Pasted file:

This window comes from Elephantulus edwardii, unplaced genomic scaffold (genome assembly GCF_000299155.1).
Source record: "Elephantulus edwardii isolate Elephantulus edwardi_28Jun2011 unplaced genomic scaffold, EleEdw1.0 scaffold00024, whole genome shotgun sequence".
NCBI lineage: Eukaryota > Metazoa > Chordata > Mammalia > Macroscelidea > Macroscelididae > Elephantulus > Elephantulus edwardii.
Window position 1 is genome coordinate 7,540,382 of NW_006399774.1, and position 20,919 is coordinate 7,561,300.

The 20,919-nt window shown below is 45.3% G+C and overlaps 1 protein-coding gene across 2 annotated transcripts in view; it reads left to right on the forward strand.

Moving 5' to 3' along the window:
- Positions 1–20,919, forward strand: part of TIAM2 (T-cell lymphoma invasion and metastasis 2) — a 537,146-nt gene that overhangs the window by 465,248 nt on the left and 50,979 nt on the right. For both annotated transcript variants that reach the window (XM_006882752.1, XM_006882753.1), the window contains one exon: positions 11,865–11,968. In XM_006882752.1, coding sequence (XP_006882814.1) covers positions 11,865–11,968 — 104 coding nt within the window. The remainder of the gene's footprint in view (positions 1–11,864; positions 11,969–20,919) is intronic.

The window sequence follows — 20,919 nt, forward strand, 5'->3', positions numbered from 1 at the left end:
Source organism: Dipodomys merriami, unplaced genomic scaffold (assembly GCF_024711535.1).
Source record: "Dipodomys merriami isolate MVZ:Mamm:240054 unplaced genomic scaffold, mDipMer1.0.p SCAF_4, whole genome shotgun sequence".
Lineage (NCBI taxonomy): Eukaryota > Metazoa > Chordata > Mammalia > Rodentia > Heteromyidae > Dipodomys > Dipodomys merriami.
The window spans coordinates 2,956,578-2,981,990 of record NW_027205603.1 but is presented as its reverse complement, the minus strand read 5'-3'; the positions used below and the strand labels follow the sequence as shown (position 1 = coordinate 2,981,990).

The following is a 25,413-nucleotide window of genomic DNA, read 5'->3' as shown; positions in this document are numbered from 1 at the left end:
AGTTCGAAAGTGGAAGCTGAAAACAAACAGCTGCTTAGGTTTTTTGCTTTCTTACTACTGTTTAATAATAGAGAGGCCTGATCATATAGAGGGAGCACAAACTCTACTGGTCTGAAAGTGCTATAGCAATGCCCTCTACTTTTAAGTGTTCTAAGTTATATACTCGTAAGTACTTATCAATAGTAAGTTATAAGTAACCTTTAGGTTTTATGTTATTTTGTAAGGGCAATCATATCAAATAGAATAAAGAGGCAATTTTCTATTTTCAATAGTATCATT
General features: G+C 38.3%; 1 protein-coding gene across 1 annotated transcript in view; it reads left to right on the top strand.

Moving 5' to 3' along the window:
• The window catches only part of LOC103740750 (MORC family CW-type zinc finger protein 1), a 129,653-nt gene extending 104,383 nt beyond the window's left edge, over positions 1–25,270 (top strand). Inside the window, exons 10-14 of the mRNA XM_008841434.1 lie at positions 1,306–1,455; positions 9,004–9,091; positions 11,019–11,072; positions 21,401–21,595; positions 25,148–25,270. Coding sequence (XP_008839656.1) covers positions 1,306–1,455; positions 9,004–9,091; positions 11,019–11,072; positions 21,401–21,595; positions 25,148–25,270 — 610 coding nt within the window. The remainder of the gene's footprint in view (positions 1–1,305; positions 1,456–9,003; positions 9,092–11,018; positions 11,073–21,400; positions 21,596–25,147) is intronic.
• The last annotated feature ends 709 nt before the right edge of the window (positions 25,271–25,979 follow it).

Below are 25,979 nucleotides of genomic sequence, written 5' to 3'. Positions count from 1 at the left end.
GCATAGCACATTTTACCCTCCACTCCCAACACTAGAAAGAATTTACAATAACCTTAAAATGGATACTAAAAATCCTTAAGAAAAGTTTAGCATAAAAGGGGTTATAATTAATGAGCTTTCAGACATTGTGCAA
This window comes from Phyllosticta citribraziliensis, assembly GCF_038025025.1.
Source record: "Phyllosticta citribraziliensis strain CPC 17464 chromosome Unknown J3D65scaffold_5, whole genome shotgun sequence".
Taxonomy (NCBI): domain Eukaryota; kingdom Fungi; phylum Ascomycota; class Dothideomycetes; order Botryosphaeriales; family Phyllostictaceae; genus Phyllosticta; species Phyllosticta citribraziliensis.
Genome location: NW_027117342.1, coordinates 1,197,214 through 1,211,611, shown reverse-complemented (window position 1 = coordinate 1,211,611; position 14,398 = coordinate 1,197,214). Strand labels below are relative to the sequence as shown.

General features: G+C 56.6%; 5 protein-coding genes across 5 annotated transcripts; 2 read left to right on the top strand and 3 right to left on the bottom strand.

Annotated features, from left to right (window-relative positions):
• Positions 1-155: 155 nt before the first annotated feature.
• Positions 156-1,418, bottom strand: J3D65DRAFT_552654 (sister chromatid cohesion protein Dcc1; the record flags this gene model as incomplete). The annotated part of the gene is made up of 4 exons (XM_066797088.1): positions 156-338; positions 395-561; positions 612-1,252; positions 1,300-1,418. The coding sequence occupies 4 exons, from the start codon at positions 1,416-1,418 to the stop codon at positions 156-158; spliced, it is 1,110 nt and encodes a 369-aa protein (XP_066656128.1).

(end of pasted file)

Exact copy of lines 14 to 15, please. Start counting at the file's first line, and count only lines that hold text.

AGTTCGAAAGTGGAAGCTGAAAACAAACAGCTGCTTAGGTTTTTTGCTTTCTTACTACTGTTTAATAATAGAGAGGCCTGATCATATAGAGGGAGCACAAACTCTACTGGTCTGAAAGTGCTATAGCAATGCCCTCTACTTTTAAGTGTTCTAAGTTATATACTCGTAAGTACTTATCAATAGTAAGTTATAAGTAACCTTTAGGTTTTATGTTATTTTGTAAGGGCAATCATATCAAATAGAATAAAGAGGCAATTTTCTATTTTCAATAGTATCATT
General features: G+C 38.3%; 1 protein-coding gene across 1 annotated transcript in view; it reads left to right on the top strand.